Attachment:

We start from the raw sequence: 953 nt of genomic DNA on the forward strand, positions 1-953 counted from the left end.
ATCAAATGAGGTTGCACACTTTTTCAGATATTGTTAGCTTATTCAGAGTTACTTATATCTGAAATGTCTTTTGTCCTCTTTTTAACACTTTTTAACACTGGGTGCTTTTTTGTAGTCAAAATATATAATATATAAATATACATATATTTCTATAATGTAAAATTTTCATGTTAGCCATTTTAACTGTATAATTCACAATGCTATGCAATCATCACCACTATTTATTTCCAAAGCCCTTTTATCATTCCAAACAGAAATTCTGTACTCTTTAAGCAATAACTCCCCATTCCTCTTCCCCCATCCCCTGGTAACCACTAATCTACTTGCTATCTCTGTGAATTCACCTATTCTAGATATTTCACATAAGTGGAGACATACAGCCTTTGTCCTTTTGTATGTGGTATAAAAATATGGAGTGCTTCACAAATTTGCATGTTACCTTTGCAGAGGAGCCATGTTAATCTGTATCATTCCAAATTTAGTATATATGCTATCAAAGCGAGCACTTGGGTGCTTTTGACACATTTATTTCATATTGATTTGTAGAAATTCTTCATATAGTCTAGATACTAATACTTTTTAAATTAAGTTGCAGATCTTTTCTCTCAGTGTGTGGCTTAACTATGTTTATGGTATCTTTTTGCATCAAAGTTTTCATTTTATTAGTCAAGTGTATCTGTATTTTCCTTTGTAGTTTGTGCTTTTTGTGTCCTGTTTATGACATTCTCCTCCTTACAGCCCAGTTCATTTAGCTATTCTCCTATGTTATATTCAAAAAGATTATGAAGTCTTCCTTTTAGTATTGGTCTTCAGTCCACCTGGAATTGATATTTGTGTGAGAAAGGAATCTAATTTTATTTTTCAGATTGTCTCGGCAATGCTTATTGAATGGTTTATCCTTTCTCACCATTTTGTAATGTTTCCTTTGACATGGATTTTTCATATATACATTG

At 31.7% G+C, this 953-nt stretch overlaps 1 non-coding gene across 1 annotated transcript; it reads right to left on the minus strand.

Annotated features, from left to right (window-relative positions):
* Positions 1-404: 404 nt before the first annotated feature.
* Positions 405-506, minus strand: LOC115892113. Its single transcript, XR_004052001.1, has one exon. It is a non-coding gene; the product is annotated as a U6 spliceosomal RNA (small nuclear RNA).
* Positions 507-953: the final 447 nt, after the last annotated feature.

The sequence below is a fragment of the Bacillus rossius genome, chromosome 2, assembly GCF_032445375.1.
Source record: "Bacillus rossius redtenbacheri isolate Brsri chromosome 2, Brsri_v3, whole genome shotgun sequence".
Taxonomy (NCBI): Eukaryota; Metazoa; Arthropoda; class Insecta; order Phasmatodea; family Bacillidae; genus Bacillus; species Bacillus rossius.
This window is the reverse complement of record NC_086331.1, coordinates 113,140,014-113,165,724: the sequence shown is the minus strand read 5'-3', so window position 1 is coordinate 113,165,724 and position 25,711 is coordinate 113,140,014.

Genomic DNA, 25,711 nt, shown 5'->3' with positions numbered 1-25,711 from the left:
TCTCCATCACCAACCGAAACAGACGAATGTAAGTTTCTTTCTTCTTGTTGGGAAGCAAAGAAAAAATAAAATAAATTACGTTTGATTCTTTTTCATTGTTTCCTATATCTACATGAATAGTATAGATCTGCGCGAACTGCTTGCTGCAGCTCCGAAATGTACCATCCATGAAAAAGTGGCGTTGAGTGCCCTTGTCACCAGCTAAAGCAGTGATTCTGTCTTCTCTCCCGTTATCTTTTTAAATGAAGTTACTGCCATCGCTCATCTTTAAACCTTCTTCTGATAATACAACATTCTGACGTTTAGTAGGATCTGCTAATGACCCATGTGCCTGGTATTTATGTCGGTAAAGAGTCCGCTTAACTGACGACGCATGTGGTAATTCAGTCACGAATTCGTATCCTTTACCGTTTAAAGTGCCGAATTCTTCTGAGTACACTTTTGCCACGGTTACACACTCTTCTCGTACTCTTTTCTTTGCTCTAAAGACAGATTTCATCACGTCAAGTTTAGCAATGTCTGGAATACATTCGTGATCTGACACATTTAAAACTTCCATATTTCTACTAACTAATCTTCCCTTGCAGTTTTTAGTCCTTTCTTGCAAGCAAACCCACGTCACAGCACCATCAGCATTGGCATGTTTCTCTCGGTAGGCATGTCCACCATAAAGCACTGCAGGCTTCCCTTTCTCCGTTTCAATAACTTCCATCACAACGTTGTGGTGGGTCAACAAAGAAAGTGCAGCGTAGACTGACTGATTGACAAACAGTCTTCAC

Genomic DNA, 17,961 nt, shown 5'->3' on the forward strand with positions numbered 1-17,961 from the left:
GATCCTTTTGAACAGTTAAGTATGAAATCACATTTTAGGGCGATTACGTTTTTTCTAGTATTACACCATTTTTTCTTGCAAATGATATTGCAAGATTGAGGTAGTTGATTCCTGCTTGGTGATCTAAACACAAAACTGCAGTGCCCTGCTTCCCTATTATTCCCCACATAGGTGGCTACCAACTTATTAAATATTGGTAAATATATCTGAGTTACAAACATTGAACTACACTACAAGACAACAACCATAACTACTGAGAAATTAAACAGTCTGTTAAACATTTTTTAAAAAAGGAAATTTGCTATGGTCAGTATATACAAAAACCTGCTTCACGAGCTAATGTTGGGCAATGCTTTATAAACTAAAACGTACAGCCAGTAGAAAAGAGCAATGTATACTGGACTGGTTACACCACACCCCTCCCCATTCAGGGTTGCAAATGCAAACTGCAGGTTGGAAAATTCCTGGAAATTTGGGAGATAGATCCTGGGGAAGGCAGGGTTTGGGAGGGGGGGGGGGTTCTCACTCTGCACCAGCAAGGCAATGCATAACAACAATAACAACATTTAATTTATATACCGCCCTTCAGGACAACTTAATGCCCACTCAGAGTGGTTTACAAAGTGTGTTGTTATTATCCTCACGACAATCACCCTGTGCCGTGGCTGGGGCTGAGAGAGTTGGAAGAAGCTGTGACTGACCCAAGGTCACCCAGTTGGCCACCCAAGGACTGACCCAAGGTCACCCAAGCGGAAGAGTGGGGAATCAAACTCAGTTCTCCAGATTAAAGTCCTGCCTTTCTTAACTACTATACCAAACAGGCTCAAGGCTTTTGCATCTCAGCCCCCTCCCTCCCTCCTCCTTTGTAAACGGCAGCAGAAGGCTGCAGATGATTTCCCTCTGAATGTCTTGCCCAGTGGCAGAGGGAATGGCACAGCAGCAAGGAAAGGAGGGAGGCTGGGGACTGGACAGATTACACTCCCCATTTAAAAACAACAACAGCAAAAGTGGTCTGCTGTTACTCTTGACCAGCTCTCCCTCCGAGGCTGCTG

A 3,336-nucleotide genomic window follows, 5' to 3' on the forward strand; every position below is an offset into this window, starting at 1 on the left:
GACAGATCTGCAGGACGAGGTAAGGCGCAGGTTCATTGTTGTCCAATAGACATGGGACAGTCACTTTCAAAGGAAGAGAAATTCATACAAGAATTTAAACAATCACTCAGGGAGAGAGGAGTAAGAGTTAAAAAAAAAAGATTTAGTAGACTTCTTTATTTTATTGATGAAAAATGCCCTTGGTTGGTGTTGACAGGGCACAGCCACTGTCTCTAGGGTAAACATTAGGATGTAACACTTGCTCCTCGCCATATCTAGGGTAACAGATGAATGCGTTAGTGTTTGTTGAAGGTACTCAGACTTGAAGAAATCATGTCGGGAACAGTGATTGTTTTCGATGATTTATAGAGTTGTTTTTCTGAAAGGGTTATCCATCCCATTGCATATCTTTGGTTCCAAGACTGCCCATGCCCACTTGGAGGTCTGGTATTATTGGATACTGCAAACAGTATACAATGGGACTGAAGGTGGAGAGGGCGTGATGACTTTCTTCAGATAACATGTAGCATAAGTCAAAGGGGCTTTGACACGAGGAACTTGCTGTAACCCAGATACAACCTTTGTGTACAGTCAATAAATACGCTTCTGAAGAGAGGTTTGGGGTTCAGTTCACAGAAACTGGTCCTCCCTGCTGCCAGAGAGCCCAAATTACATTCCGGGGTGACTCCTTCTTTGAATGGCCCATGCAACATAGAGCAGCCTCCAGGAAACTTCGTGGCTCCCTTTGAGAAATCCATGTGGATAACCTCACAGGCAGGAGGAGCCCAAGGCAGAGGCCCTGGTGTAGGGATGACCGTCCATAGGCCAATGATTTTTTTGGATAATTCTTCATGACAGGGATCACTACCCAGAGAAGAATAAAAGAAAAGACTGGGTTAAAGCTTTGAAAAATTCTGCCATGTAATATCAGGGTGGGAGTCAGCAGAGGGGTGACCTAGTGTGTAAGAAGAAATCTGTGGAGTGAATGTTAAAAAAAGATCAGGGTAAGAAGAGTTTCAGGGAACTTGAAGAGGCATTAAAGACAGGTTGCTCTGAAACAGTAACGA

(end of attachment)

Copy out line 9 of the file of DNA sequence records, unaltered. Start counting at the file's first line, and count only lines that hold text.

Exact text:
Source record: "Bacillus rossius redtenbacheri isolate Brsri chromosome 2, Brsri_v3, whole genome shotgun sequence".